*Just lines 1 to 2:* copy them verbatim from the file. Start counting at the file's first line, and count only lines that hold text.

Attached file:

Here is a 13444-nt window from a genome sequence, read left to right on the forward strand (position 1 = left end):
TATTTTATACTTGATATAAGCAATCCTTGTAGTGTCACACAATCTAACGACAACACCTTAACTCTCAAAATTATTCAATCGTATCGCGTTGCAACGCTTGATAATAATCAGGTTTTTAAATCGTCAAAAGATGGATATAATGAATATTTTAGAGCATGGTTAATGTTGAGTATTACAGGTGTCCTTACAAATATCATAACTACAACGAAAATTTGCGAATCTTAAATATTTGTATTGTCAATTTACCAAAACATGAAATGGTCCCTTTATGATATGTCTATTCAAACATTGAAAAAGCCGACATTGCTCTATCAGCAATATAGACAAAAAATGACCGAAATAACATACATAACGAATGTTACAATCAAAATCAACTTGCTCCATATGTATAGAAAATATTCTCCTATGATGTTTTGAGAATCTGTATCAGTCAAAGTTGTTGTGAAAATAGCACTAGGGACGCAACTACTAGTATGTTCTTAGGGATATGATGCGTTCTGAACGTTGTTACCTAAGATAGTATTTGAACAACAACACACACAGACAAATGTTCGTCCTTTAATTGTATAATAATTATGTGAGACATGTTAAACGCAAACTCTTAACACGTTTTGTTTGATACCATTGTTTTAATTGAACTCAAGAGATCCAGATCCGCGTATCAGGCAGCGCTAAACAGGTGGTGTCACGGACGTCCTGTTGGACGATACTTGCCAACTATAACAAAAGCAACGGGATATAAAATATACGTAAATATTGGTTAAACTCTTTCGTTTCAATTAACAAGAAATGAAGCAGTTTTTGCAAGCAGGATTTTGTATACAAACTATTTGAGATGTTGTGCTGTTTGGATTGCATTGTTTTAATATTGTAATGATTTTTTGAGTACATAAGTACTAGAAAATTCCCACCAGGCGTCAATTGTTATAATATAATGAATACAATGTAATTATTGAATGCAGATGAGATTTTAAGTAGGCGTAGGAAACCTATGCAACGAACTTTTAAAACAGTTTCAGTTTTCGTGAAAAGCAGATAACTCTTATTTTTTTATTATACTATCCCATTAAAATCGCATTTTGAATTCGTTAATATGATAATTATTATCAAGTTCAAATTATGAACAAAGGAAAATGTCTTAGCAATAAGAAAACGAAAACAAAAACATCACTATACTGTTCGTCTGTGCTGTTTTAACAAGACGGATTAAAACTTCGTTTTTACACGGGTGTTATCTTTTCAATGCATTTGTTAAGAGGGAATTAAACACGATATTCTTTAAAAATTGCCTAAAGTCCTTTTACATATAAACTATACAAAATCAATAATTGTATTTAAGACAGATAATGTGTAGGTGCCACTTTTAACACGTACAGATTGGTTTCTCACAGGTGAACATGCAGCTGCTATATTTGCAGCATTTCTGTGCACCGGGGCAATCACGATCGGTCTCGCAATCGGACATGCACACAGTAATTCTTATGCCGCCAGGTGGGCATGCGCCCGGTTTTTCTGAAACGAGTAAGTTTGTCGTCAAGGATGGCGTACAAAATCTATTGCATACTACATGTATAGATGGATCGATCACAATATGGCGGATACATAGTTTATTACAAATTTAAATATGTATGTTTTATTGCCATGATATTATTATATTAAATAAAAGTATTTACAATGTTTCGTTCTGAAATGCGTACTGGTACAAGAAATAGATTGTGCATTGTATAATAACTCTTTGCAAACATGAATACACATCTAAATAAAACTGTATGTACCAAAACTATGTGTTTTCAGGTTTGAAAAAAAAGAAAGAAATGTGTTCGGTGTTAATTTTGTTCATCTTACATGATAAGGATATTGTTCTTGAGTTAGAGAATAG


Here is a 13444-nt window from a genome sequence, read left to right on the forward strand (position 1 = left end):
TATTTTATACTTGATATAAGCAATCCTTGTAGTGTCACACAATCTAACGACAACACCTTAACTCTCAAAATTATTCAATCGTATCGCGTTGCAACGCTTGATAATAATCAGGTTTTTAAATCGTCAAAAGATGGATATAATGAATATTTTAGAGCATGGTTAATGTTGAGTATTACAGGTGTCCTTACAAATATCATAACTACAACGAAAATTTGCGAATCTTAAATATTTGTATTGTCAATTTACCAAAACATGAAATGGTCCCTTTATGATATGTCTATTCAAACATTGAAAAAGCCGACATTGCTCTATCAGCAATATAGACAAAAAATGACCGAAATAACATACATAACGAATGTTACAATCAAAATCAACTTGCTCCATATGTATAGAAAATATTCTCCTATGATGTTTTGAGAATCTGTATCAGTCAAAGTTGTTGTGAAAATAGCACTAGGGACGCAACTACTAGTATGTTCTTAGGGATATGATGCGTTCTGAACGTTGTTACCTAAGATAGTATTTGAACAACAACACACACAGACAAATGTTCGTCCTTTAATTGTATAATAATTATGTGAGACATGTTAAACGCAAACTCTTAACACGTTTTGTTTGATACCATTGTTTTAATTGAACTCAAGAGATCCAGATCCGCGTATCAGGCAGCGCTAAACAGGTGGTGTCACGGACGTCCTGTTGGACGATACTTGCCAACTATAACAAAAGCAACGGGATATAAAATATACGTAAATATTGGTTAAACTCTTTCGTTTCAATTAACAAGAAATGAAGCAGTTTTTGCAAGCAGGATTTTGTATACAAACTATTTGAGATGTTGTGCTGTTTGGATTGCATTGTTTTAATATTGTAATGATTTTTTGAGTACATAAGTACTAGAAAATTCCCACCAGGCGTCAATTGTTATAATATAATGAATACAATGTAATTATTGAATGCAGATGAGATTTTAAGTAGGCGTAGGAAACCTATGCAACGAACTTTTAAAACAGTTTCAGTTTTCGTGAAAAGCAGATAACTCTTATTTTTTTATTATACTATCCCATTAAAATCGCATTTTGAATTCGTTAATATGATAATTATTATCAAGTTCAAATTATGAACAAAGGAAAATGTCTTAGCAATAAGAAAACGAAAACAAAAACATCACTATACTGTTCGTCTGTGCTGTTTTAACAAGACGGATTAAAACTTCGTTTTTACACGGGTGTTATCTTTTCAATGCATTTGTTAAGAGGGAATTAAACACGATATTCTTTAAAAATTGCCTAAAGTCCTTTTACATATAAACTATACAAAATCAATAATTGTATTTAAGACAGATAATGTGTAGGTGCCACTTTTAACACGTACAGATTGGTTTCTCACAGGTGAACATGCAGCTGCTATATTTGCAGCATTTCTGTGCACCGGGGCAATCACGATCGGTCTCGCAATCGGACATGCACACAGTAATTCTTATGCCGCCAGGTGGGCATGCGCCCGGTTTTTCTGAAACGAGTAAGTTTGTCGTCAAGGATGGCGTACAAAATCTATTGCATACTACATGTATAGATGGATCGATCACAATATGGCGGATACATAGTTTATTACAAATTTAAATATGTATGTTTTATTGCCATGATATTATTATATTAAATAAAAGTATTTACAATGTTTCGTTCTGAAATGCGTACTGGTACAAGAAATAGATTGTGCATTGTATAATAACTCTTTGCAAACATGAATACACATCTAAATAAAACTGTATGTACCAAAACTATGTGTTTTCAGGTTTGAAAAAAAAGAAAGAAATGTGTTCGGTGTTAATTTTGTTCATCTTACATGATAAGGATATTGTTCTTGAGTTAGAGAATAG